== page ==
Sunak cuts fuel duty by 5p per litre in spring budget but experts say more should be done

  • Rishi Sunak announces fuel duty cut of 5p per litre
  • RAC describes move as ‘a drop in the ocean’ and calls for more action
  • Chancellor describes policy as ‘The biggest cut to all fuel duty rates – ever’

Time 2:21 pm, March 23, 2022

The government has cut fuel duty by 5p per litre in its spring budget but critics have described the move as a ‘drop in the ocean’ that doesn’t go far enough.

Chancellor Rishi Sunak confirmed the news in the House of Commons today with the change to be implemented at 6pm.

It will remain in place until March 2023 in a bid to help motorists through the cost of living crisis but experts say more needs to be done.

Figures from data firm Experian Catalist show the average cost of a litre of petrol at UK forecourts on Tuesday was 167.3p, while diesel was 179.7p.

This is an increase of 18.0p per litre for petrol and 27.0p for diesel over the past month.

The RAC says the new policy will only take prices down to a level they were at last week and fears it will make no difference in reality.

Nicholas Lyes, RAC head of policy, said: ‘With petrol and diesel prices breaking records almost daily, and the cost to fill up a petrol car at over £92 and a diesel at nearly £100, we’re pleased to see the Chancellor has given drivers some much-needed relief at the pumps, but the reality is that a 5p cut in duty is something of a drop in the ocean.

‘In reality, reducing it by 5p will only take prices back to where they were just over a week ago. With the cut taking effect at 6pm tonight drivers will only notice the difference at the pumps once retailers have bought new fuel in at the lower rate.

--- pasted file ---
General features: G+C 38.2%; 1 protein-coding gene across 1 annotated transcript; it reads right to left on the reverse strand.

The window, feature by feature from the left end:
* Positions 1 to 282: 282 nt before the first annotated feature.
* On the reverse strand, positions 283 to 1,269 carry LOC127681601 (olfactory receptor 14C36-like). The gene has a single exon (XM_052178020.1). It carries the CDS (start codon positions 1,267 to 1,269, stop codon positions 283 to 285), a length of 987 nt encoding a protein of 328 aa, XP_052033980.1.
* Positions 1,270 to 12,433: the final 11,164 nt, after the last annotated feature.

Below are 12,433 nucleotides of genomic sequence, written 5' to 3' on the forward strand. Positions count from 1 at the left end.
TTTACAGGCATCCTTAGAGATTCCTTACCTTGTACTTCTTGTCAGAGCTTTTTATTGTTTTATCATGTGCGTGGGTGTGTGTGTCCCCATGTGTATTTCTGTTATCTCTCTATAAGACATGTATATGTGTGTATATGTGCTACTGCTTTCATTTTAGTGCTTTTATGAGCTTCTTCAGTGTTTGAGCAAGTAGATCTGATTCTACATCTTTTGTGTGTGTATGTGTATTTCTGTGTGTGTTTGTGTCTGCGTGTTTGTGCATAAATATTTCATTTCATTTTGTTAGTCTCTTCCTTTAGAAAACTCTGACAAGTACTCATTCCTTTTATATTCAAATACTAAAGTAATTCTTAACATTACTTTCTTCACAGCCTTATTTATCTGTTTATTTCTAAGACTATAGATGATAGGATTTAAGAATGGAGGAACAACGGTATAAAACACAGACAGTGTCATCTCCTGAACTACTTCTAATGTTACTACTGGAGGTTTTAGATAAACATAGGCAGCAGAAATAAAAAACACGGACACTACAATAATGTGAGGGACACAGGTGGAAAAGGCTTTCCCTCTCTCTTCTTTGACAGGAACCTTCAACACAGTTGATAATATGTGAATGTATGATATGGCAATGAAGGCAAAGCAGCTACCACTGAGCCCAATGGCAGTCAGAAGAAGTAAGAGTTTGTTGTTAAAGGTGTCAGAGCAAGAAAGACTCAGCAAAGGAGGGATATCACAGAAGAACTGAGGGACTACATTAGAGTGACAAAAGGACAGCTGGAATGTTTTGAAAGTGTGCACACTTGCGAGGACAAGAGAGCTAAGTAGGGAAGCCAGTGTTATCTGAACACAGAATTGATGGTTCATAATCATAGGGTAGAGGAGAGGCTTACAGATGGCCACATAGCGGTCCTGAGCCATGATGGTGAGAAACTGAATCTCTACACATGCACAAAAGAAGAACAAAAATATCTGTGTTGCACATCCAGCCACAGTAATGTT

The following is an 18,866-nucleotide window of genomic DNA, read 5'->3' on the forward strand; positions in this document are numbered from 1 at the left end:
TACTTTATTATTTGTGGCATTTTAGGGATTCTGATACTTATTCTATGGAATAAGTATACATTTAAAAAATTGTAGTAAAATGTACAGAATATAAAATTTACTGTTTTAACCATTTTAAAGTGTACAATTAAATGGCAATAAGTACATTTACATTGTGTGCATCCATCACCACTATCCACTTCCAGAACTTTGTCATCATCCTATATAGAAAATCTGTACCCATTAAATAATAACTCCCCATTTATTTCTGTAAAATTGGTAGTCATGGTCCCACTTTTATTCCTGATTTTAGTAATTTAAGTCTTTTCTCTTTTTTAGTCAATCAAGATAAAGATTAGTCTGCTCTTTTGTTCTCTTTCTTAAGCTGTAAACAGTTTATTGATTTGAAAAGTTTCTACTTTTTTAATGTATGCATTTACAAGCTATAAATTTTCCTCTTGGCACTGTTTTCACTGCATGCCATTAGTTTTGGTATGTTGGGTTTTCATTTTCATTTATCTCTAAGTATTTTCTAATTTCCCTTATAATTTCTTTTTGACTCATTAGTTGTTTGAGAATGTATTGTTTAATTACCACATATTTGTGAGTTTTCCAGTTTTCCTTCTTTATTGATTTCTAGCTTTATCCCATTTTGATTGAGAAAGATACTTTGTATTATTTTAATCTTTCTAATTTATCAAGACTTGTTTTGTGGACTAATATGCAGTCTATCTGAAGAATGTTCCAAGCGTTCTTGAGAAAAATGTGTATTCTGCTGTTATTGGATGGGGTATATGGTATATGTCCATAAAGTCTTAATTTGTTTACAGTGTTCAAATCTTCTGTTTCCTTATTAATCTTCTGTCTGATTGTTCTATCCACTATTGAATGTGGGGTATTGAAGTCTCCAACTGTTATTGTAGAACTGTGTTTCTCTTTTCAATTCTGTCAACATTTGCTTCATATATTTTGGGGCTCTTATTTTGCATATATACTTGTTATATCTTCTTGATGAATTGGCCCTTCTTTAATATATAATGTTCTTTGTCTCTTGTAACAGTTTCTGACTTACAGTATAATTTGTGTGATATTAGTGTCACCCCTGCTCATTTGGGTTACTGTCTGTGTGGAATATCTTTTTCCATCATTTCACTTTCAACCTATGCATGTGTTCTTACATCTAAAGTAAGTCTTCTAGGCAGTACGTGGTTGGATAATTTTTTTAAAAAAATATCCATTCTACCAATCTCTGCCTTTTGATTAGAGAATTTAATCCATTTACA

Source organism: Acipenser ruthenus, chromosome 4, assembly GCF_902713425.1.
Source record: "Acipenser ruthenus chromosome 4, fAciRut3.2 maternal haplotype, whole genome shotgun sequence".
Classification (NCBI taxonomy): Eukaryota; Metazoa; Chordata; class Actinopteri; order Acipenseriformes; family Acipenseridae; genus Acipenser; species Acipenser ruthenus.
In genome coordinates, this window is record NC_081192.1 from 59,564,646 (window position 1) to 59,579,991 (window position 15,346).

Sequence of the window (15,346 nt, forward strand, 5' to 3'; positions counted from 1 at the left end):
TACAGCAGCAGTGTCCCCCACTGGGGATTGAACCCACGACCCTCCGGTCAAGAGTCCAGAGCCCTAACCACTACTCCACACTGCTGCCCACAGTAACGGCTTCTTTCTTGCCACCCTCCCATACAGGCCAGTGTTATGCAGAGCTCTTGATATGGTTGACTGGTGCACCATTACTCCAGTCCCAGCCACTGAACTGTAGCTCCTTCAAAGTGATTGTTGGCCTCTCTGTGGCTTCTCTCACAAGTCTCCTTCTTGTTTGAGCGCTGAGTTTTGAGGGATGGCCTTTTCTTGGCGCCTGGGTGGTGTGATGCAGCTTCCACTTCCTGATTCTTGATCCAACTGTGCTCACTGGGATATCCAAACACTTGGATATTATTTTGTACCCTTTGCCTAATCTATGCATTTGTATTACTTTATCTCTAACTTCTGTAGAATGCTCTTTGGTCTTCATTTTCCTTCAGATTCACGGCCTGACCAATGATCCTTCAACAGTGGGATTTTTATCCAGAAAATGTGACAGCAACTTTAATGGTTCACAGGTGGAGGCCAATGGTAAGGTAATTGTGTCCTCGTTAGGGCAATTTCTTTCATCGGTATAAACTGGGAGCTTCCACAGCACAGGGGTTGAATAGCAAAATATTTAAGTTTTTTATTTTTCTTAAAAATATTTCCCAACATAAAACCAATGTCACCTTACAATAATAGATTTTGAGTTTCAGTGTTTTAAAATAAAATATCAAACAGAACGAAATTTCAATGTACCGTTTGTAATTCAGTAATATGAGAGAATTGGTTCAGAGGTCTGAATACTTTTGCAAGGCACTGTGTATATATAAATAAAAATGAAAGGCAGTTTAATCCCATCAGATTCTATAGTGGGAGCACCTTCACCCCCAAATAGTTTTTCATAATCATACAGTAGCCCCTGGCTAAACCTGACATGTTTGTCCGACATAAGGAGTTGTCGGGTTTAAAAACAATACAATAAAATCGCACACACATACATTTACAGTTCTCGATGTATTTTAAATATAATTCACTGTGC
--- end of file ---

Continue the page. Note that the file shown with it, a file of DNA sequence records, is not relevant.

‘There’s also a very real risk retailers could just absorb some or all of the duty cut themselves by not lowering their prices. If this proves to be the case it will be dire for drivers.

‘It also wouldn’t be totally unexpected based on the biggest retailers not reducing their prices late last year when the oil price fell sharply.’

The body also called for a reduction in VAT to help drivers cope with the rising cost of fuel.

Lyes added: ‘Temporarily reducing VAT would have been a more progressive way of helping drivers as the tax is applied at the point the fuel is sold, removing any possibility of retailers taking some of the tax cut themselves to increase their profits.

‘It’s also the case that the Treasury is benefitting hugely from the high fuel prices because of greater VAT revenue.

‘The chancellor is currently getting 28p a litre VAT on petrol and 30p on diesel – this of course comes on top of fuel duty as VAT is a tax on a tax.’

Announcing his new measure, the chancellor told MPs: ‘Today I can announce that for only the second time in 20 years, fuel duty will be cut.

‘Not by one, not even by two, but by 5p per litre. The biggest cut to all fuel duty rates – ever.

‘While some have called for the cut to last until August, I have decided it will be in place until March next year – a full 12 months.

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‘Together with the freeze, it’s a tax cut this year for hard-working families and businesses worth over £5 billion, and it will take effect from 6pm tonight.’

What else was in the spring statement?

Elsewhere, Sunak said by the end of the current Parliament in 2024, the government would cut the basic rate of income tax from 20p in the pound to 19p which he said was ‘fully costed and fully paid for in the plans’.

He raised the business allowance for small businesses to £5,000 and the national insurance contributions threshold by £3,000.

In addition to those measures, The Household Support Fund for local councils to help the most vulnerable will be doubled to £1bn from April

It was also announced that VAT will be scrapped on home energy-saving measures such as insulation, solar panels and heat pumps.

The budget was criticised by Labour, with shadow chancellor, Rachel Reeves saying: ‘The truth is people can no longer afford the Conservatives – working families can’t, pensioners can’t.

‘The truth is the Conservatives have become the party of low growth and the party of high tax.’

Jack Williams's avatar

Jack joined the Car Dealer team in 2021 as a staff writer. He previously worked as a national newspaper journalist for BNPS Press Agency. He has provided news and motoring stories for a number of national publications including The Sun, The Times and The Daily Mirror.

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